Now it so happens that Ohio just became the first state in the country to accept bitcoin for a variety of taxes, though only businesses are eligible thus far. But it would be a stretch to say that as Ohio goes, so goes the nation.

The problem with bitcoin at the moment, despite Ohio, is just what its champions decry: It is not a government-controlled currency. And therefore, asks Merton, who is responsible for the value of our currency if tomorrow morning all the bitcoin screens go dark?

And suppose governments like the U.S. or China or the EU were to declare it illegal? Indeed, with its use by terrorists and criminals to move money, “governments have good reasons to make it illegal,” Merton writes. “Recall that owning gold coins or bullion by U.S. citizens was illegal in U.S. from 1933 to 1975 and so gold could never have been a currency in the U.S. during that time.”

Moreover, governments are now considering their own rival to would-be currencies like bitcoin: Central Bank Digital Currencies, aka CBDC’s. Here’s one of my favorite skeptics, NYU economist Nouriel Roubini, who called the real estate crash of 2008 on the PBS NewsHour — in 2006. What Roubini was thinking about bitcoin just last week is summed up by his headline: Why Central Bank Digital Currencies Will Destroy Cryptocurrencies.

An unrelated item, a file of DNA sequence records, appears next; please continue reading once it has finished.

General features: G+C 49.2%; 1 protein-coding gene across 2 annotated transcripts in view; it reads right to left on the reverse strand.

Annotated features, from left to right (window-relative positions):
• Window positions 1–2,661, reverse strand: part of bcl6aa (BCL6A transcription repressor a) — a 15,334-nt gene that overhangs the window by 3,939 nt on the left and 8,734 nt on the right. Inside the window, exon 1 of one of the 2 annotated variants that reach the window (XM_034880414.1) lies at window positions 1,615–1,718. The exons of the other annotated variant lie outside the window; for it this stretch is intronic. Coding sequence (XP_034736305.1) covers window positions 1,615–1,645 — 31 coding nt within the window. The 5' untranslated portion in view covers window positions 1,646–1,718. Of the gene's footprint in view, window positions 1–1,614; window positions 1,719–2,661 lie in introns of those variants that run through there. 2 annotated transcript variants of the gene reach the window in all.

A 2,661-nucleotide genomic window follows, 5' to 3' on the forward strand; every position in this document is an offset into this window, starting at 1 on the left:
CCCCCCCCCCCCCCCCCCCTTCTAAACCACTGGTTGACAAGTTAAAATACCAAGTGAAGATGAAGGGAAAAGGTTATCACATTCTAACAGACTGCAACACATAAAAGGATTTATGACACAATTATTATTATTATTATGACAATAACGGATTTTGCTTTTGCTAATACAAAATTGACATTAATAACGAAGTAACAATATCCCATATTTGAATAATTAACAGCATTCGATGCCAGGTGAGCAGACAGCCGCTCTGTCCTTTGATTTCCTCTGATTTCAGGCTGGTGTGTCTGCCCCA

But if all this is true, how can bitcoin still be worth anything at all, much less $4,000 a coin, up from pennies — or at least single-digit dollars — at conception not that many years ago?

“I believe that all but the most diehard bitcoiners have given up on bitcoin as a currency,” answers Merton, “and have changed its use to being a store of value. When asked what value it has, they point to gold,” which sells for far more than it would for a strictly practical, commercial purposes. If ever there were a clear example of speculation instead of investment, that is, bitcoin would be it.

“Indeed,” writes Merton, “[bitcoin enthusiasts] often call it electronic gold.” Does it use ridiculous amount of electricity to mine, as we detailed in a story last year? Sure, the bitcoin bunch point to the huge amount of energy that goes into mining gold.